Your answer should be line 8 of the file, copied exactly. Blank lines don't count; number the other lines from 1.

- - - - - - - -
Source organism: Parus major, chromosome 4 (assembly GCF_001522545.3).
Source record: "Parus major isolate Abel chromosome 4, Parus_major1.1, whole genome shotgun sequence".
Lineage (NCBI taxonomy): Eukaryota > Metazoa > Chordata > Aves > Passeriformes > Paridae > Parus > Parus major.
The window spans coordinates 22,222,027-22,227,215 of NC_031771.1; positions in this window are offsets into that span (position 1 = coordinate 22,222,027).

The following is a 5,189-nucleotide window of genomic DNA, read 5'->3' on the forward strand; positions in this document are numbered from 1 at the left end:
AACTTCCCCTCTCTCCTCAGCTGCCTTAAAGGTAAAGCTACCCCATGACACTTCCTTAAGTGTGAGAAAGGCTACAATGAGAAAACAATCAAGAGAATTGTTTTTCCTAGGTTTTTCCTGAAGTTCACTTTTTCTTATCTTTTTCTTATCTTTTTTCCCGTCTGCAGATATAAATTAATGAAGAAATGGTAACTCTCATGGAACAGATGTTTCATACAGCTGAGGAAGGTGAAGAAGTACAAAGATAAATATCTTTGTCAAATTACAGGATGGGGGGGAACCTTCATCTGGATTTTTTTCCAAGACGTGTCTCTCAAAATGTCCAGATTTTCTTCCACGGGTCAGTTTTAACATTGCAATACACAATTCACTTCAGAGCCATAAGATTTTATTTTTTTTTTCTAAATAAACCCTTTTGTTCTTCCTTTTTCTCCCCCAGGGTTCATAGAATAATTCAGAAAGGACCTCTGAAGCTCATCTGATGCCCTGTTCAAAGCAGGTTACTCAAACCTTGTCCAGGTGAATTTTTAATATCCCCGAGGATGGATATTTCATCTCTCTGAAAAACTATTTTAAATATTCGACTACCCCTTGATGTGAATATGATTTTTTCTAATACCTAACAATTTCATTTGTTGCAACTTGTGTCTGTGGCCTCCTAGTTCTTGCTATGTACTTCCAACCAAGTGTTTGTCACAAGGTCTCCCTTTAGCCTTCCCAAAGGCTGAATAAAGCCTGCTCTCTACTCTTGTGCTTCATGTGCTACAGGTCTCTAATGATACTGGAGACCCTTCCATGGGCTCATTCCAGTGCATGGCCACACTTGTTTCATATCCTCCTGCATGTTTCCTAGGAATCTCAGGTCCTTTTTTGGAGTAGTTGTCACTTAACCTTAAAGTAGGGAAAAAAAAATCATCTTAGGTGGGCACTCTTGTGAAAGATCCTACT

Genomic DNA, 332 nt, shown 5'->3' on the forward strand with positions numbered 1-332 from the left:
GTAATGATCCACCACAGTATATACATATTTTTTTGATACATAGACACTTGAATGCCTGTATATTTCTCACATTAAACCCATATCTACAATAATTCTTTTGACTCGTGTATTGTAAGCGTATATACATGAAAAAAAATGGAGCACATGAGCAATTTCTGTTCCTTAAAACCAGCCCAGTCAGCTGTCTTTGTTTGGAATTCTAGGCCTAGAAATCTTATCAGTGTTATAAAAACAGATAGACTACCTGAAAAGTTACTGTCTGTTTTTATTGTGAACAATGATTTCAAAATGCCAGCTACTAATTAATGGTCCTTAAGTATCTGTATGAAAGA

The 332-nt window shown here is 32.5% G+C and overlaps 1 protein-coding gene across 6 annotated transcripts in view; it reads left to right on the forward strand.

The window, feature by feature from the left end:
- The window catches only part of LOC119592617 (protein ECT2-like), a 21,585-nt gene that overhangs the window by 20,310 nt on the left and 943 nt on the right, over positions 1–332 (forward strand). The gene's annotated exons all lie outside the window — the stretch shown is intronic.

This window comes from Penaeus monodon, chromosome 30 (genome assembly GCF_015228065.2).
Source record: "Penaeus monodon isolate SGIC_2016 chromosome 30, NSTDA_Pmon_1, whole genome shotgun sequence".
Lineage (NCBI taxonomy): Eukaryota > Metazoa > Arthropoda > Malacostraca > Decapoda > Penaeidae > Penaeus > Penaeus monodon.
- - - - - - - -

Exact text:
GTAATGATCCACCACAGTATATACATATTTTTTTGATACATAGACACTTGAATGCCTGTATATTTCTCACATTAAACCCATATCTACAATAATTCTTTTGACTCGTGTATTGTAAGCGTATATACATGAAAAAAAATGGAGCACATGAGCAATTTCTGTTCCTTAAAACCAGCCCAGTCAGCTGTCTTTGTTTGGAATTCTAGGCCTAGAAATCTTATCAGTGTTATAAAAACAGATAGACTACCTGAAAAGTTACTGTCTGTTTTTATTGTGAACAATGATTTCAAAATGCCAGCTACTAATTAATGGTCCTTAAGTATCTGTATGAAAGA